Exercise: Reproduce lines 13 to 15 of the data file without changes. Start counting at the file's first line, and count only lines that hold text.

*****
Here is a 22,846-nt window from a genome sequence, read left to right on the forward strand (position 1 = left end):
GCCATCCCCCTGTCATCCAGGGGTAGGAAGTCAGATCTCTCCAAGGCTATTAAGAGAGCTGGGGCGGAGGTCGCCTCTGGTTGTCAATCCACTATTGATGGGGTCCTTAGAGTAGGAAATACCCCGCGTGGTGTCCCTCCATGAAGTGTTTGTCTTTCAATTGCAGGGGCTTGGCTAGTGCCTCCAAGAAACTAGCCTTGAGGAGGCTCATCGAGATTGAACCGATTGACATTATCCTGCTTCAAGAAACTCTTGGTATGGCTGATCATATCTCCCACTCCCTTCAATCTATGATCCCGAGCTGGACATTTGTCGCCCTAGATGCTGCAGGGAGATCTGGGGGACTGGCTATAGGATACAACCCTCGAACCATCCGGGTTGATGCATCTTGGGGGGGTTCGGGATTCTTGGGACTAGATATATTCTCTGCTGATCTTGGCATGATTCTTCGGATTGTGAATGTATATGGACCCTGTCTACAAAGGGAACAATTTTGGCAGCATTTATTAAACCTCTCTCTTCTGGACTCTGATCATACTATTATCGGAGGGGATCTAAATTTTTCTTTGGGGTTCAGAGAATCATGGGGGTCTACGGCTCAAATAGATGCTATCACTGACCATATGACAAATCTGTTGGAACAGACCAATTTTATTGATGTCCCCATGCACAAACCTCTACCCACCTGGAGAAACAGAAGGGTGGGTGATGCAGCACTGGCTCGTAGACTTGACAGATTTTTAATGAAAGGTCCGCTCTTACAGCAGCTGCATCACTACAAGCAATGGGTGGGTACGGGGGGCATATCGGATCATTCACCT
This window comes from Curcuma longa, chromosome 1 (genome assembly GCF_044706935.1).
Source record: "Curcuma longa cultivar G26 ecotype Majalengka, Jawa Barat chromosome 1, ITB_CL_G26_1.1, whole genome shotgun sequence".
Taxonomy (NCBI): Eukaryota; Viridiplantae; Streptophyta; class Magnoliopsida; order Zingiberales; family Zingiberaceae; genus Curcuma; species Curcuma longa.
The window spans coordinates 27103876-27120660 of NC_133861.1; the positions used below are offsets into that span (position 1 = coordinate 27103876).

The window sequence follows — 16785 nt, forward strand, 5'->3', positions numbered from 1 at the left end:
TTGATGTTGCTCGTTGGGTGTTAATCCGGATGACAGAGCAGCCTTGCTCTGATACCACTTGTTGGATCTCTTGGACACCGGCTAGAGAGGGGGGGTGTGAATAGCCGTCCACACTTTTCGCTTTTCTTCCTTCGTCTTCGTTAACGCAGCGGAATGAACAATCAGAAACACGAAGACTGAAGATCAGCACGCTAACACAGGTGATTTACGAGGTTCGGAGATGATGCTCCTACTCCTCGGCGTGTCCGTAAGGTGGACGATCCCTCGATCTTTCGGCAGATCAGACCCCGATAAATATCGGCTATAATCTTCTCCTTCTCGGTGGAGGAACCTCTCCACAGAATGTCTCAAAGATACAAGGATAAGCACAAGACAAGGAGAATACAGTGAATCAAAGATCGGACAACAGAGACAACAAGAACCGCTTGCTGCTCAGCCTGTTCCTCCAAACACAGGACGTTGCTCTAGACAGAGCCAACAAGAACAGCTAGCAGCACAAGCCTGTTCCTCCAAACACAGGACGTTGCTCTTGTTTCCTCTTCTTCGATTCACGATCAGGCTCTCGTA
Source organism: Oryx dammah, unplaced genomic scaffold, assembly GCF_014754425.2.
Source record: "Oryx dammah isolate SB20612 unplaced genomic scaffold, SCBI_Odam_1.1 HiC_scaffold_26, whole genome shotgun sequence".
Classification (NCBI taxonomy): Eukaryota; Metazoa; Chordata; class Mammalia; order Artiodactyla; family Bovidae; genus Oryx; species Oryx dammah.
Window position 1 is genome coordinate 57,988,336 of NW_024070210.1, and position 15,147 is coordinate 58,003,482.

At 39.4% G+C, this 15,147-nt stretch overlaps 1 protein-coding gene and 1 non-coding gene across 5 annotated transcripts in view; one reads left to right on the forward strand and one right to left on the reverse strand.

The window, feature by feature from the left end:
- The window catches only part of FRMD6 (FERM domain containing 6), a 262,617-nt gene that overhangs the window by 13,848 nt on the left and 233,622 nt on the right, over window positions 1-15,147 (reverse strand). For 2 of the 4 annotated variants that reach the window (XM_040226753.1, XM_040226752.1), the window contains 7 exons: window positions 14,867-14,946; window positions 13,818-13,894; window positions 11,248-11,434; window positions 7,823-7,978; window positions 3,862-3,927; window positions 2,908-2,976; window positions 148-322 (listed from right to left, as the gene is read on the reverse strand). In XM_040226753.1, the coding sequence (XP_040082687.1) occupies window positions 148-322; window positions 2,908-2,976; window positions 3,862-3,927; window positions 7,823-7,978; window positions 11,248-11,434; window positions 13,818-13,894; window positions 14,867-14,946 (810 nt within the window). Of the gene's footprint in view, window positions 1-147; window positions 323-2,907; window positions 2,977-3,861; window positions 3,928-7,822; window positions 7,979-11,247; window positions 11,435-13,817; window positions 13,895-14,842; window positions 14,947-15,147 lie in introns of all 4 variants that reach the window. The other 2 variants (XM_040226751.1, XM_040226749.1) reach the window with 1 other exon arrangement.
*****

At 39.4% G+C, this 15,147-nt stretch overlaps 1 protein-coding gene and 1 non-coding gene across 5 annotated transcripts in view; one reads left to right on the forward strand and one right to left on the reverse strand.

The window, feature by feature from the left end:
- The window catches only part of FRMD6 (FERM domain containing 6), a 262,617-nt gene that overhangs the window by 13,848 nt on the left and 233,622 nt on the right, over window positions 1-15,147 (reverse strand). For 2 of the 4 annotated variants that reach the window (XM_040226753.1, XM_040226752.1), the window contains 7 exons: window positions 14,867-14,946; window positions 13,818-13,894; window positions 11,248-11,434; window positions 7,823-7,978; window positions 3,862-3,927; window positions 2,908-2,976; window positions 148-322 (listed from right to left, as the gene is read on the reverse strand). In XM_040226753.1, the coding sequence (XP_040082687.1) occupies window positions 148-322; window positions 2,908-2,976; window positions 3,862-3,927; window positions 7,823-7,978; window positions 11,248-11,434; window positions 13,818-13,894; window positions 14,867-14,946 (810 nt within the window). Of the gene's footprint in view, window positions 1-147; window positions 323-2,907; window positions 2,977-3,861; window positions 3,928-7,822; window positions 7,979-11,247; window positions 11,435-13,817; window positions 13,895-14,842; window positions 14,947-15,147 lie in introns of all 4 variants that reach the window. The other 2 variants (XM_040226751.1, XM_040226749.1) reach the window with 1 other exon arrangement.